"Traces of the Trade" film, discussion, & panel

From Chapel Hill Town Council Member Sally Greene's blog:

A couple of months ago, Al blogged about "Traces of the Trade," a documentary made by a descendant of the DeWolf family of Rhode Island, "the largest slave trading family in U.S. history" according to the film. The documentary follows the steps of the filmmaker Katrina Browne and a handful of other descendants as they retrace the paths over which this trading took place: from Bristol, Rhode Island to Ghana to the Caribbean.

The film premiered at Sundance and has been shown on PBS (see trailer). And because the family included a good number of Episcopal priests, it has been taken up by the Episcopal Church nationally as part of the church's ongoing work of reconciliation with its complicity with slavery and racism.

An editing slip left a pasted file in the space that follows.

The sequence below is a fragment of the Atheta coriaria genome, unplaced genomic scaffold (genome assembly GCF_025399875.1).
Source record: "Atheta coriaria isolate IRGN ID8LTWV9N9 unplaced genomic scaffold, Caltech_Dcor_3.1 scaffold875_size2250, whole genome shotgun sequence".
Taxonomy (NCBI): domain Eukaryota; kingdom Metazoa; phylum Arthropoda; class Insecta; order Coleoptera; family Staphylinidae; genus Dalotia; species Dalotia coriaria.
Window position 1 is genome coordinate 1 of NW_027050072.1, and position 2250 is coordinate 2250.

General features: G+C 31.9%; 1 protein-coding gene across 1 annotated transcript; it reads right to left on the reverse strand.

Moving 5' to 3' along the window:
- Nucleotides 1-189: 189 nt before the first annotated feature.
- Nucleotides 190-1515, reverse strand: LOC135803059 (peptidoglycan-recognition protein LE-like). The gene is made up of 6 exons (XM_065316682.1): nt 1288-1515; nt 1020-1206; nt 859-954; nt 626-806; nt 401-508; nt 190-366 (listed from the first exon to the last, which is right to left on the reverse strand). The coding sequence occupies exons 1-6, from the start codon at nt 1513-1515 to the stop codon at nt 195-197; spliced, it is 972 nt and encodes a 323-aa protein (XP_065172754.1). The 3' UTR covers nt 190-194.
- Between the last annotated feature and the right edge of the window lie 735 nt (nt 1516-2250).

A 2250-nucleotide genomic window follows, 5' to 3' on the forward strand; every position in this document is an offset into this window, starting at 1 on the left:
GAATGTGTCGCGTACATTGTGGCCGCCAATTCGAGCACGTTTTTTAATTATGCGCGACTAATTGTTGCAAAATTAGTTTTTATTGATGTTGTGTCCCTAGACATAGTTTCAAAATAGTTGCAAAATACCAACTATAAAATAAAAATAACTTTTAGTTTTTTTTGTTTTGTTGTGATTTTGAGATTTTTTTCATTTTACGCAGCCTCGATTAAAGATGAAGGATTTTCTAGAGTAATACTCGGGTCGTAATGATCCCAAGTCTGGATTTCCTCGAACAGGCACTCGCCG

On Sept. 6, as part of a conversation sponsored by the Episcopal Diocese of North Carolina at St. Matthew's church in Hillsborough, the film will be shown. After the film, I'll be part of a panel discussion--in which I'll be bringing our own Thomas Ruffin to the table.


Saturday, September 6, 2008 - 5:00am to 12:30pm


St. Matthew's Episcopal Church, Hillsborough

Reenactment of Polk's 1847 Visit to Chapel Hill

Welcome to Chapel Hill President Polk!

The Preservation Society of Chapel Hill will be recreating the 1847 visit of President James K. Polk to Chapel Hill on Saturday, May 3, 2008. The event will be from 10 am to 4 pm at the Horace Williams House at 610 E. Rosemary Street. Costumed reenactors will be preparing for the President’s arrival while Mexican War soldiers drill on the historic lawn of the 1840s Horace Williams House. Children’s games, period music, and demonstrations will also be part of the day’s activities. The event is free and open to the community.